M embers of the Family Charadriidae are birds of the open terrestrial habitats, and shores of lakes and rivers. They rarely wade to eat, but mainly feed on insects and their larvae in grass. Some vegetable matter is eaten as well. The Spur-winged Plover is one of 63 species in this family and it ranges all across central Africa. Sexes are alike on these 14 inch birds. The crown, forehead, lores, and nape are black; as is the throat, breast, and belly. The sides of the face and neck are white and the upper body is grayish brown. The rump is white and the tail is black They congregate in large flocks during the non-breeding season, splitting off into pairs when ready to nest. They are very territorial when nesting and will defend their nest against any intruder into their territory, be it man or beast.
I enjoy ground birds in my aviaries and these are among my favorite. Only one pair can be kept in a flight and it is a good idea not to mix other species of plovers or jacanas in with them. They are fine with any of the passerines. I have housed them with Blacksmith Plovers ( V annatus) in the winter without a problem, but I was quick to separate them before summer breeding season. They do fine on grass or soil. They like a sandy or gravelly area to nest in. They also enjoy wading in a shallow pond, however this should have fresh, flowing water to eliminate the chance of botulism that many of these birds are susceptible to. A pond should be shallow enough to flush with the hose daily. Their time is spent wandering about the ground, picking
through the litter for any insects or larvae. I have not seen them attempt to eat lizards in their cage, and I imagine these are too large for their fine beaks.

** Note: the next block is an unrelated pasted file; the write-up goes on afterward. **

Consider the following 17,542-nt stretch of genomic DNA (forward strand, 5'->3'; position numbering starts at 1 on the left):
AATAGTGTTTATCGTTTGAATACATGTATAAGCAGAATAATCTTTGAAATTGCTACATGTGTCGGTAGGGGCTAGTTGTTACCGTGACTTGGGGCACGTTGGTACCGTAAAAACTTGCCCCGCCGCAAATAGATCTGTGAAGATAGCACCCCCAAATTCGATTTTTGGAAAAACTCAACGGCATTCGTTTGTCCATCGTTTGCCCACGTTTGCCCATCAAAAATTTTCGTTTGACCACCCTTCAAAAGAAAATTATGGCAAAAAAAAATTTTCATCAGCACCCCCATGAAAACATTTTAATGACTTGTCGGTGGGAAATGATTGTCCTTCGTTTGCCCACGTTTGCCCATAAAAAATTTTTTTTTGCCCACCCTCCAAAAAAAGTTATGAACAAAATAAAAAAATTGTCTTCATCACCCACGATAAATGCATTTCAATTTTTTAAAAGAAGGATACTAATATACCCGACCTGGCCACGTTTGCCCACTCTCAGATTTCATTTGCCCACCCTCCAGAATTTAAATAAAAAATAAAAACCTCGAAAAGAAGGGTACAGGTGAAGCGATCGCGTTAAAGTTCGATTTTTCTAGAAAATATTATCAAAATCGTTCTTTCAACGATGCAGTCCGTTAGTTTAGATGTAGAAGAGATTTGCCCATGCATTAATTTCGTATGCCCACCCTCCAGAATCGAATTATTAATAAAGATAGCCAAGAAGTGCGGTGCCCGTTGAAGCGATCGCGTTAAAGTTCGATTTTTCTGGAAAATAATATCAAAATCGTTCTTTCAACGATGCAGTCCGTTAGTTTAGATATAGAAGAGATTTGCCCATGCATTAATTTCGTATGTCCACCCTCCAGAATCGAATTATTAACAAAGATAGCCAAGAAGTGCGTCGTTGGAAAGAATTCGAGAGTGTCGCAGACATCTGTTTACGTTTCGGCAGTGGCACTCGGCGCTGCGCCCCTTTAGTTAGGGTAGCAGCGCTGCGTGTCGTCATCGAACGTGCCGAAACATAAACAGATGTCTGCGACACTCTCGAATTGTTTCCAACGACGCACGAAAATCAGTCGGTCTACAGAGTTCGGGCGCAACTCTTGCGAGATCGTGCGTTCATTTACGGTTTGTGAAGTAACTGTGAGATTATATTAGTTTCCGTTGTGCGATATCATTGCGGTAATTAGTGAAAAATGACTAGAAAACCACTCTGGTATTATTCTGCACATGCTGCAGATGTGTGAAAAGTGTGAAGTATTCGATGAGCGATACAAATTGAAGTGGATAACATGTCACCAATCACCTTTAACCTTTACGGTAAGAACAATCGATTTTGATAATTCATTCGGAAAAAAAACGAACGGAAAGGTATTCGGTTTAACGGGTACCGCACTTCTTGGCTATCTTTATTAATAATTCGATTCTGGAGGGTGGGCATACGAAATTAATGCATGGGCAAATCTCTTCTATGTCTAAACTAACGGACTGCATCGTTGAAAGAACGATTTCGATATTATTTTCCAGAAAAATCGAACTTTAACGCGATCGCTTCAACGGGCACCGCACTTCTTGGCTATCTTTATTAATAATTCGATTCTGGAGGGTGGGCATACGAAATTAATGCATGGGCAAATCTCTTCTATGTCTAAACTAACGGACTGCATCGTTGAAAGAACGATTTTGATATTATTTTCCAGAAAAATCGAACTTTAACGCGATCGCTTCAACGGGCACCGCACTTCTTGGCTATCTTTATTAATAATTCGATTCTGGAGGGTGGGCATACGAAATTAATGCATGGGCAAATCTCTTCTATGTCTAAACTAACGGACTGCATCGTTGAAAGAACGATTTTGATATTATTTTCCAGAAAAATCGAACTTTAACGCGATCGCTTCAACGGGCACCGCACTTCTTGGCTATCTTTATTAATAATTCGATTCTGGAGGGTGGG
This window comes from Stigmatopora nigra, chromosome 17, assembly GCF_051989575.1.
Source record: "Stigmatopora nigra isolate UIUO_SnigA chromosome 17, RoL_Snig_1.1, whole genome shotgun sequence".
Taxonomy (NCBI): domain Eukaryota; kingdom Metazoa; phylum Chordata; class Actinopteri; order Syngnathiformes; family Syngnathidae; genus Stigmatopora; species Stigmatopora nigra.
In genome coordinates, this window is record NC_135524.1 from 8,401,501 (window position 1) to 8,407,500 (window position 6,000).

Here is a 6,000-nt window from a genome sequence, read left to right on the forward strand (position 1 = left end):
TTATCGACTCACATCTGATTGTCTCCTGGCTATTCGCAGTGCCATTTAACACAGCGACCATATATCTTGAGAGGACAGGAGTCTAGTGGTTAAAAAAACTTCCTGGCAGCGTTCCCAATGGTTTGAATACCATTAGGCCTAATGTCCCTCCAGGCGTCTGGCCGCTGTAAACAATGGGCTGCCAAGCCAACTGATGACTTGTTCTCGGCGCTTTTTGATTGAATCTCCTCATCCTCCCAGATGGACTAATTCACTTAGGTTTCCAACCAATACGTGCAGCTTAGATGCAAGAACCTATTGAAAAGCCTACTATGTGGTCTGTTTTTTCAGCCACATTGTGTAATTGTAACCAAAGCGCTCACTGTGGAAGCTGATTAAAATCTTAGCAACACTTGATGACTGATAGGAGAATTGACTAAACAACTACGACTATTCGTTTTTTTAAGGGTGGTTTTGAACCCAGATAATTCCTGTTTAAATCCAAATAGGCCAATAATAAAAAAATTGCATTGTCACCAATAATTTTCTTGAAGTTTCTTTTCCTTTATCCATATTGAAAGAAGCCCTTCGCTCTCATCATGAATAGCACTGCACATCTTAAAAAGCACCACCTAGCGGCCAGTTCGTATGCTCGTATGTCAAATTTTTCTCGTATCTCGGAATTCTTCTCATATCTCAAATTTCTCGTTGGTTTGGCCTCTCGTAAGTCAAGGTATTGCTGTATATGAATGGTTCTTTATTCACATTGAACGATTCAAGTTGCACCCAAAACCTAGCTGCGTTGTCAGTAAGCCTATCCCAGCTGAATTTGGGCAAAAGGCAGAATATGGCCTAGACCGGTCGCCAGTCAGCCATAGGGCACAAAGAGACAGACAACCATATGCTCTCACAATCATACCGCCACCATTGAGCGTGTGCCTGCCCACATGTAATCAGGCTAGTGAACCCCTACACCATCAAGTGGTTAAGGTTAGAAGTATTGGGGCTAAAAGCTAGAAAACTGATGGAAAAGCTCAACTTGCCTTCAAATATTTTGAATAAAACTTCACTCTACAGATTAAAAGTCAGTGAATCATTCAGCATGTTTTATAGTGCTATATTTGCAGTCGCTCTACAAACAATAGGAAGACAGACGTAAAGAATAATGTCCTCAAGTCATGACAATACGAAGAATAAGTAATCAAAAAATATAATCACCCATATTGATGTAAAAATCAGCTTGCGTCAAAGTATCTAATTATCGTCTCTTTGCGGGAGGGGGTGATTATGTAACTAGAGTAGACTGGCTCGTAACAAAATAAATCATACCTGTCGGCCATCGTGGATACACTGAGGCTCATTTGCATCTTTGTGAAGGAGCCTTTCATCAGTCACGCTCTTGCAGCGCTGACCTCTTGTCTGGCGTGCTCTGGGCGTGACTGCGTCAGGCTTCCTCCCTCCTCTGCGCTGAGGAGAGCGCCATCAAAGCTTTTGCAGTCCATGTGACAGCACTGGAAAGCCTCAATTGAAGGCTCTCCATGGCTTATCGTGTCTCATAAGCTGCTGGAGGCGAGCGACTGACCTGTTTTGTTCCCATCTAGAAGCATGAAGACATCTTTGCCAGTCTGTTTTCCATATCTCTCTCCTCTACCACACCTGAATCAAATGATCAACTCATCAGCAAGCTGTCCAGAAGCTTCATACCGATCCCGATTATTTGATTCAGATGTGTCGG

My diet is quite simple. I soak Kaytee Exact Softbill Pellets in warm water until soft and add some gamebird crumbles, a few mealworms and crickets and perhaps a scoop of the chopped fruit and vegetable mix that I use for the softbills. They seem to pick the com from the softbill mix.
Many of the plovers and lapwings can be very noisy at night. This is a species that will not rob you or your neighbors of any sleep. I hear them only at night if there is an intruder near the aviary, such as a raccoon.
Lapwings make a shallow scrape in a sandy or gravely area and even add a few pebbles to it. The 2-4 eggs are an olive-clay color, heavily mottled with brown. Depending on the aviary floor, they are nearly impossible to see. Incubation is 28 days. I have seen in literature that it is 24 days, but this is not the case, and I learned the hard way, by opening a 27 day old egg, thinking it was over due, only to find a ready to hatch chick. Of course it was the only fertile egg in that clutch of four.
The parents share incubation and defense of the nest. If approached too closely, they will immediately fly at your head and face. You will also soon see why they are called "spur-winged" as they carry a tiny dagger in the bend of their wings! Other birds are kept at a distance by the non incubating adult, who lowers its head and charges the trespasser.
Urban, Emily; Fry, C. Hilary; Keith, Stuart 1986 The Birds of Africa Vol. II.